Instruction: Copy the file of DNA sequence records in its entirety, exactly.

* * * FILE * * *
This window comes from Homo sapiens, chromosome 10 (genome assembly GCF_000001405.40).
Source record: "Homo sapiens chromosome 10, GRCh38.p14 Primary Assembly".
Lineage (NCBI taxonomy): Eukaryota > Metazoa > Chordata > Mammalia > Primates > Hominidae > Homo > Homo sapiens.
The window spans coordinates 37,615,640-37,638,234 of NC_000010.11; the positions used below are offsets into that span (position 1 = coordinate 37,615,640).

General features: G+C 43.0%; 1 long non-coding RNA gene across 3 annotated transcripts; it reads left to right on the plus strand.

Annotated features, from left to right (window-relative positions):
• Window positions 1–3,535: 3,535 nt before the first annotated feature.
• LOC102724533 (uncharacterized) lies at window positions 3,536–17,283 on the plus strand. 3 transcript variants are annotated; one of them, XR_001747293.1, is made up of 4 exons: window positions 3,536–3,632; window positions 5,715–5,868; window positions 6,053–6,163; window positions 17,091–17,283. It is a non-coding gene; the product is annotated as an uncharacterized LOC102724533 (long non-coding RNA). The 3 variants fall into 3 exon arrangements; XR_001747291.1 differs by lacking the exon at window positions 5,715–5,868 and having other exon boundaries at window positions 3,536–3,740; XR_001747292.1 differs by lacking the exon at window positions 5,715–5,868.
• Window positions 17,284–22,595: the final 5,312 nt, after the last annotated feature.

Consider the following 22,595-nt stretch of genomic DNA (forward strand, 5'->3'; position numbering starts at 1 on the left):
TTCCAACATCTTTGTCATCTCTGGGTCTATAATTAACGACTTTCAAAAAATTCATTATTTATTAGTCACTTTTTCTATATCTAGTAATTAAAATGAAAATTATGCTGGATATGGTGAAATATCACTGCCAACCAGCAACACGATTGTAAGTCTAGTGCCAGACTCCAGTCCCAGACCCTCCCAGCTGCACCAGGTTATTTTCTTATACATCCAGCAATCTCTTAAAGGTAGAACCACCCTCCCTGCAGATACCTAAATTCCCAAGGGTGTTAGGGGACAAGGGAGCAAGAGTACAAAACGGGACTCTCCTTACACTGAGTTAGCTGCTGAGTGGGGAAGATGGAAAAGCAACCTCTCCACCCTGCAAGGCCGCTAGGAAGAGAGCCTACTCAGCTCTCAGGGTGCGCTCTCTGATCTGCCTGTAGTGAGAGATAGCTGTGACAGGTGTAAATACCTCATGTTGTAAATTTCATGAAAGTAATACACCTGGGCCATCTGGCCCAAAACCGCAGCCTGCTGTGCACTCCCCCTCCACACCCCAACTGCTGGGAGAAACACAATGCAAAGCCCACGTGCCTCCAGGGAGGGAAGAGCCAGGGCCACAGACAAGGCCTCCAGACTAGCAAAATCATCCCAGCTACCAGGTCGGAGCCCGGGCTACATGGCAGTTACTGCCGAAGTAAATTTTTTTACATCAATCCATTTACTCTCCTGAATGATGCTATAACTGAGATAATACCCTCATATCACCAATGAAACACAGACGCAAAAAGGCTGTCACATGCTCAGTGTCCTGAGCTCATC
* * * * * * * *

This window comes from Homo sapiens, chromosome 10 (genome assembly GCF_000001405.40).
Source record: "Homo sapiens chromosome 10, GRCh38.p14 Primary Assembly".
Lineage (NCBI taxonomy): Eukaryota > Metazoa > Chordata > Mammalia > Primates > Hominidae > Homo > Homo sapiens.
The window spans coordinates 37,615,640-37,638,234 of NC_000010.11; the positions used below are offsets into that span (position 1 = coordinate 37,615,640).

General features: G+C 43.0%; 1 long non-coding RNA gene across 3 annotated transcripts; it reads left to right on the plus strand.

Annotated features, from left to right (window-relative positions):
• Window positions 1–3,535: 3,535 nt before the first annotated feature.
• LOC102724533 (uncharacterized) lies at window positions 3,536–17,283 on the plus strand. 3 transcript variants are annotated; one of them, XR_001747293.1, is made up of 4 exons: window positions 3,536–3,632; window positions 5,715–5,868; window positions 6,053–6,163; window positions 17,091–17,283. It is a non-coding gene; the product is annotated as an uncharacterized LOC102724533 (long non-coding RNA). The 3 variants fall into 3 exon arrangements; XR_001747291.1 differs by lacking the exon at window positions 5,715–5,868 and having other exon boundaries at window positions 3,536–3,740; XR_001747292.1 differs by lacking the exon at window positions 5,715–5,868.
• Window positions 17,284–22,595: the final 5,312 nt, after the last annotated feature.

Consider the following 22,595-nt stretch of genomic DNA (forward strand, 5'->3'; position numbering starts at 1 on the left):
TTCCAACATCTTTGTCATCTCTGGGTCTATAATTAACGACTTTCAAAAAATTCATTATTTATTAGTCACTTTTTCTATATCTAGTAATTAAAATGAAAATTATGCTGGATATGGTGAAATATCACTGCCAACCAGCAACACGATTGTAAGTCTAGTGCCAGACTCCAGTCCCAGACCCTCCCAGCTGCACCAGGTTATTTTCTTATACATCCAGCAATCTCTTAAAGGTAGAACCACCCTCCCTGCAGATACCTAAATTCCCAAGGGTGTTAGGGGACAAGGGAGCAAGAGTACAAAACGGGACTCTCCTTACACTGAGTTAGCTGCTGAGTGGGGAAGATGGAAAAGCAACCTCTCCACCCTGCAAGGCCGCTAGGAAGAGAGCCTACTCAGCTCTCAGGGTGCGCTCTCTGATCTGCCTGTAGTGAGAGATAGCTGTGACAGGTGTAAATACCTCATGTTGTAAATTTCATGAAAGTAATACACCTGGGCCATCTGGCCCAAAACCGCAGCCTGCTGTGCACTCCCCCTCCACACCCCAACTGCTGGGAGAAACACAATGCAAAGCCCACGTGCCTCCAGGGAGGGAAGAGCCAGGGCCACAGACAAGGCCTCCAGACTAGCAAAATCATCCCAGCTACCAGGTCGGAGCCCGGGCTACATGGCAGTTACTGCCGAAGTAAATTTTTTTACATCAATCCATTTACTCTCCTGAATGATGCTATAACTGAGATAATACCCTCATATCACCAATGAAACACAGACGCAAAAAGGCTGTCACATGCTCAGTGTCCTGAGCTCATC